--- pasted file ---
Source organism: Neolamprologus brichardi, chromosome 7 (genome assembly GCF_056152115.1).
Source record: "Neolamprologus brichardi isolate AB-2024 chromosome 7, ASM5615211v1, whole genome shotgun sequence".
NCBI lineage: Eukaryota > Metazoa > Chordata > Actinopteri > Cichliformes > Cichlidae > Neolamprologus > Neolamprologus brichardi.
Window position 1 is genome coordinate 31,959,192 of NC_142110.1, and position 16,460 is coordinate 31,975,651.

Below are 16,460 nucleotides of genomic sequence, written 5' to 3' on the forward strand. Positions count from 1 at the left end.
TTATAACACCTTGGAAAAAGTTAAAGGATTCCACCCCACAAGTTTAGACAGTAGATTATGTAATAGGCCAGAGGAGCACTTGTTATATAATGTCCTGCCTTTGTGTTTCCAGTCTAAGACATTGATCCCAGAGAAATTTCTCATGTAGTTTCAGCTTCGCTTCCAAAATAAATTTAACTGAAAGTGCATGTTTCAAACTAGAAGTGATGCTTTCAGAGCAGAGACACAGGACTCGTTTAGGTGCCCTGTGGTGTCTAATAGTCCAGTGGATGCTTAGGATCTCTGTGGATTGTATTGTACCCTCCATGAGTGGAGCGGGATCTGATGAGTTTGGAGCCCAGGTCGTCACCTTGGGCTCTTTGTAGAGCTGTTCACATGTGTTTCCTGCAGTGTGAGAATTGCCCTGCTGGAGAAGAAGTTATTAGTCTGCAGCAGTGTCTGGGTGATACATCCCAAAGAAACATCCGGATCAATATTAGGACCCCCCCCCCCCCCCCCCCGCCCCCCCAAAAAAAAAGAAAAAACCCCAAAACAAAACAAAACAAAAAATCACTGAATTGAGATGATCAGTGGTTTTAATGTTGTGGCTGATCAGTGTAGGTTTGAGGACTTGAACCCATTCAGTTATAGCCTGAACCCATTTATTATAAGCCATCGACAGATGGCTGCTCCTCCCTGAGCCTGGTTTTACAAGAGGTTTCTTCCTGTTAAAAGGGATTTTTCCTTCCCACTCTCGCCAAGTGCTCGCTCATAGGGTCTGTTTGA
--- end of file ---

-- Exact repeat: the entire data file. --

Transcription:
Source organism: Neolamprologus brichardi, chromosome 7 (genome assembly GCF_056152115.1).
Source record: "Neolamprologus brichardi isolate AB-2024 chromosome 7, ASM5615211v1, whole genome shotgun sequence".
NCBI lineage: Eukaryota > Metazoa > Chordata > Actinopteri > Cichliformes > Cichlidae > Neolamprologus > Neolamprologus brichardi.
Window position 1 is genome coordinate 31,959,192 of NC_142110.1, and position 16,460 is coordinate 31,975,651.

Below are 16,460 nucleotides of genomic sequence, written 5' to 3' on the forward strand. Positions count from 1 at the left end.
TTATAACACCTTGGAAAAAGTTAAAGGATTCCACCCCACAAGTTTAGACAGTAGATTATGTAATAGGCCAGAGGAGCACTTGTTATATAATGTCCTGCCTTTGTGTTTCCAGTCTAAGACATTGATCCCAGAGAAATTTCTCATGTAGTTTCAGCTTCGCTTCCAAAATAAATTTAACTGAAAGTGCATGTTTCAAACTAGAAGTGATGCTTTCAGAGCAGAGACACAGGACTCGTTTAGGTGCCCTGTGGTGTCTAATAGTCCAGTGGATGCTTAGGATCTCTGTGGATTGTATTGTACCCTCCATGAGTGGAGCGGGATCTGATGAGTTTGGAGCCCAGGTCGTCACCTTGGGCTCTTTGTAGAGCTGTTCACATGTGTTTCCTGCAGTGTGAGAATTGCCCTGCTGGAGAAGAAGTTATTAGTCTGCAGCAGTGTCTGGGTGATACATCCCAAAGAAACATCCGGATCAATATTAGGACCCCCCCCCCCCCCCCCCCGCCCCCCCAAAAAAAAAGAAAAAACCCCAAAACAAAACAAAACAAAAAATCACTGAATTGAGATGATCAGTGGTTTTAATGTTGTGGCTGATCAGTGTAGGTTTGAGGACTTGAACCCATTCAGTTATAGCCTGAACCCATTTATTATAAGCCATCGACAGATGGCTGCTCCTCCCTGAGCCTGGTTTTACAAGAGGTTTCTTCCTGTTAAAAGGGATTTTTCCTTCCCACTCTCGCCAAGTGCTCGCTCATAGGGTCTGTTTGA